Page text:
Wood’Art, ZAC de la Cartoucherie, Toulouse (FR)
The mixed-use eco-district “La Cartoucherie” will be built on a former industrial site on the left bank of the Garonne with a total of 3,100 m² apartments, 6,000 m² of commercial space and public facilities for schools, sports and leisure. The “Wood’art” complex that we have built – an eleven-story hotel tower and two residential buildings – is part of the award-winning project in the Adiv’bois national competition in France. 75% of the buildings is constructed in timber – an increasingly popular choice in France.
Divided Master Plan
Together with Seuil Architecture, we have built a complex with flats, shops and a hotel on a 13,000 m² site. On the edge of the public square and lined by the tram axis, the hotel tower sets a clear accent in the new district. Behind it, on the quieter west side, two residential complexes rise on a plinth with shops and public facilities. The lush green gardens on the roof of the plinth are visible from the square and provide common meeting spaces for the residents. They also form a reserve for biodiversity and limit the creation of heat islands. At ground level, a pedestrian street connects all the buildings, widening in some places to create space for café terraces. The buildings are 75 % timber constructions – a topic that is gaining more and more importance in France.
Clients: Icade for Patrimoine, Eklo, Gotham, Oppidéa
Location: F-31000 Toulouse
Architecture: Dietrich | Untertrifaller with Seuil Architecture
Project Management: Iana Vicq, Christoph Teuschl
Area: 13,565 m²
Capacity: 95 privately financed and 42 subsidised flats, hotel with 100 rooms, 2,750 m² trade + commerce
Awards: Grand prix régional des Pyramides d’argent 2019
structural engineering: Terrell, Toulouse / timber construction: Maitre Cube, Paris / HAVCR: Soconer, Toulouse / acoustics: Gamba, Labège / costs: Sept, Muret Haute-Garonne / landscape: Idtec, Seysses /// photos: Aldo Amoretti
Total contractor: Maitre Cube, Paris
Hotel and residences in modular timber construction
The hotel and the residential buildings are constructed from two-dimensional, prefabricated wooden modules. This construction not only has a very positive effect on the energy indicators and the indoor climate, but also on the construction time and thus on the costs. Wood also provides a pleasant ambience and a high level of living comfort in the hotel lobby, on the facades, ceilings and balconies, both visually and haptically. The building complex consists of 76 % wood (5,300 m³). The material is used wherever its use makes the most sense.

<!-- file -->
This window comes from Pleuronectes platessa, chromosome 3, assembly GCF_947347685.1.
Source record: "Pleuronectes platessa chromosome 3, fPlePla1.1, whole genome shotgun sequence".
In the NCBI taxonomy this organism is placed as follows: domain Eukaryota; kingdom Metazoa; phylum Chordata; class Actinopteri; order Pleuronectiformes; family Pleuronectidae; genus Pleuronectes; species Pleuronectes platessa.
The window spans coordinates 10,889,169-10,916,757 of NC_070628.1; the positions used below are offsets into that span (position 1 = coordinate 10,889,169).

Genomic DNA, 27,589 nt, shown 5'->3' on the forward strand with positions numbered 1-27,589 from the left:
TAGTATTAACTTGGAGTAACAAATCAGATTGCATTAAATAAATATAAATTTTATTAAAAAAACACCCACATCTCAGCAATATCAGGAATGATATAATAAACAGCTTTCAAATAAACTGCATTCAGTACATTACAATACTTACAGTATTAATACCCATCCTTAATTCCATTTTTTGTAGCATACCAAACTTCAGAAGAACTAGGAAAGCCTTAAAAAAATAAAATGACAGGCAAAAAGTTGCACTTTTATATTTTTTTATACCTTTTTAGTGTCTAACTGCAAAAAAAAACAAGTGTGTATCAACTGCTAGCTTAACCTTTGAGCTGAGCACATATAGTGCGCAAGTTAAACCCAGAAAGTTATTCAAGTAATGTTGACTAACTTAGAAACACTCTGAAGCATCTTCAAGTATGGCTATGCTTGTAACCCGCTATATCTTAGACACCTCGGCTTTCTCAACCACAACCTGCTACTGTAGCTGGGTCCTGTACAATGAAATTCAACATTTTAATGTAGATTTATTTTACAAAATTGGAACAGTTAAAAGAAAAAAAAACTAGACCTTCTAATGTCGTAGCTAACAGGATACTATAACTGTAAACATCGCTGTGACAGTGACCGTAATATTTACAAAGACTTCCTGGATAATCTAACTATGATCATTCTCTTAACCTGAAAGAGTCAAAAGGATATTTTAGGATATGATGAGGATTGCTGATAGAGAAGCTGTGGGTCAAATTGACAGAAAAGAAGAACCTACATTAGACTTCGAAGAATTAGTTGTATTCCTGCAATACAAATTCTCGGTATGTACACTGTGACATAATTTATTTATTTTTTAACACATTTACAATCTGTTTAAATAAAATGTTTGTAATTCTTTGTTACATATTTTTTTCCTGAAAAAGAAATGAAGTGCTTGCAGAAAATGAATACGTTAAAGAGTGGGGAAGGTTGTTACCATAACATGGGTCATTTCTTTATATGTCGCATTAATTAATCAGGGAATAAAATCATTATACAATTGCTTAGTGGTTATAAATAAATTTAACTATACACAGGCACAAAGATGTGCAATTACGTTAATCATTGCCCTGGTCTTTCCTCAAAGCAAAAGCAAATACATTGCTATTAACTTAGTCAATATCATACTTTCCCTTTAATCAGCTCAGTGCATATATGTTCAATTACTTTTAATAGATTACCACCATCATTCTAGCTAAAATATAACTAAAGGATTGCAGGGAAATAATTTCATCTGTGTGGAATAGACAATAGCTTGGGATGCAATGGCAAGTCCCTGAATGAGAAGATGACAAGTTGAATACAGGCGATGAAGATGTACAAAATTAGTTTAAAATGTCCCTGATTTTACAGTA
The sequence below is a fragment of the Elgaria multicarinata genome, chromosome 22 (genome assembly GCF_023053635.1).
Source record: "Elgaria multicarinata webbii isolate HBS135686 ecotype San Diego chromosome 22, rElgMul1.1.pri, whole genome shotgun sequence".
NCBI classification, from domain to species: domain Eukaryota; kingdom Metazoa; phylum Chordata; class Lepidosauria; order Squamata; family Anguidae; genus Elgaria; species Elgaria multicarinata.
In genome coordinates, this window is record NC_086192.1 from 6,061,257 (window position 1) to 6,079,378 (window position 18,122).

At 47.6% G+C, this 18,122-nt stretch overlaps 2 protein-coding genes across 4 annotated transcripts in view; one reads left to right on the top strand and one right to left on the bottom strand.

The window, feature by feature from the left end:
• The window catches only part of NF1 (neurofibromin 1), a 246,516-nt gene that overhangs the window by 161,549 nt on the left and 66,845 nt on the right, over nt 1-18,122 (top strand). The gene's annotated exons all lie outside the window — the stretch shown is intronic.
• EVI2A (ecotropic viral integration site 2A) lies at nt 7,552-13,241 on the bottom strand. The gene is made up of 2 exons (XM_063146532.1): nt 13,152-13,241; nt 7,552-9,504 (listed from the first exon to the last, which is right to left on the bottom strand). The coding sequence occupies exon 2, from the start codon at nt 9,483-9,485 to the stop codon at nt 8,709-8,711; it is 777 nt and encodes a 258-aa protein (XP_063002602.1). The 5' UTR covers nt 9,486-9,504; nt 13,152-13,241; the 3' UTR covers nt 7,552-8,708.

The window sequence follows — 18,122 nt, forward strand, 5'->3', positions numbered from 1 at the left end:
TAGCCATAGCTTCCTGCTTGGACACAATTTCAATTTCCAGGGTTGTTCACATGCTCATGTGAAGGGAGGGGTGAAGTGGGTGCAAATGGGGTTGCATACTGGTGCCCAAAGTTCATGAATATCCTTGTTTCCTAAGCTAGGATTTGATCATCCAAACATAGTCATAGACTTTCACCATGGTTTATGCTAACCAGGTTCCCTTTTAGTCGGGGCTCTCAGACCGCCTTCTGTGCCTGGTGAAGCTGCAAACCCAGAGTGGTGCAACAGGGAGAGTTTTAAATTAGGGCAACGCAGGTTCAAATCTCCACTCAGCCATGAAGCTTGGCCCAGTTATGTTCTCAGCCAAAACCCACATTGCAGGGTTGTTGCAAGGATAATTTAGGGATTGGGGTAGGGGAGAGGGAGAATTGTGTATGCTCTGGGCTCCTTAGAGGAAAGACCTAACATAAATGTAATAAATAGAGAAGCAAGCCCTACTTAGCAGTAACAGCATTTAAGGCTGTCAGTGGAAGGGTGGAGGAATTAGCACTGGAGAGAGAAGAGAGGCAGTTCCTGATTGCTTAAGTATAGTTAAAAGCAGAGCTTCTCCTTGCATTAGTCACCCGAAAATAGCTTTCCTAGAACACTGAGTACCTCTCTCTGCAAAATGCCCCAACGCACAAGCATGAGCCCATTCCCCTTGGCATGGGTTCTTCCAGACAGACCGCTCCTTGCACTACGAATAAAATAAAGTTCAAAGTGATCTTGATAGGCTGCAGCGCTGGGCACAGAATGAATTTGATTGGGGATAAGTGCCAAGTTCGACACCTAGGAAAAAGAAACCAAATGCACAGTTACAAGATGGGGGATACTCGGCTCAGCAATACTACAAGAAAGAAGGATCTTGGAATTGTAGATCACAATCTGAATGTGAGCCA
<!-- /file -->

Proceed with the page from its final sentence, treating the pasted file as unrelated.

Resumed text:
Facades with Terracotta Slabs
Terracotta panels, echoing the local colour tradition of the “ville rose”, form a double skin of façade along the paths and passages of the tower and in front of the loggias of the flats. The visual unity of our architecture creates a distinctive reference point for the neighbourhood, while the diversity of the public spaces, the permeability of the blocks and the social and functional mix of the buildings guarantee a lively environment for the users.
Untreated Wood in the Apartments
In the flats, untreated wood surfaces offer a natural, healthy living environment for all the senses. Seeing, touching, smelling – wood awakens emotions and creates a sense of well-being. Underfloor heating, which is connected to the Eco-Quartier’s heating network, spreads mild radiant heat and increases this effect even further. Partition walls made of CLT (cross-laminated timber) enable modular construction and flexible adaptation of the flat floor plans if required.
Modern Timber Construction Technology
From the ground floor upwards, apart from a concrete core for the circulation, the entire superstructure was built in prefabricated timber, with the flats and the hotel consisting of prefabricated elements. This solution ensures less waste and faster construction times, which is an essential requirement for building in densely populated cities.
The residential district of La Cartoucherie shows that wood is an excellent building material, not only because of its ecologically sustainable qualities and its positive effect on the quality of living but also due to its affordability and constructional properties in large-scale, urban buildings.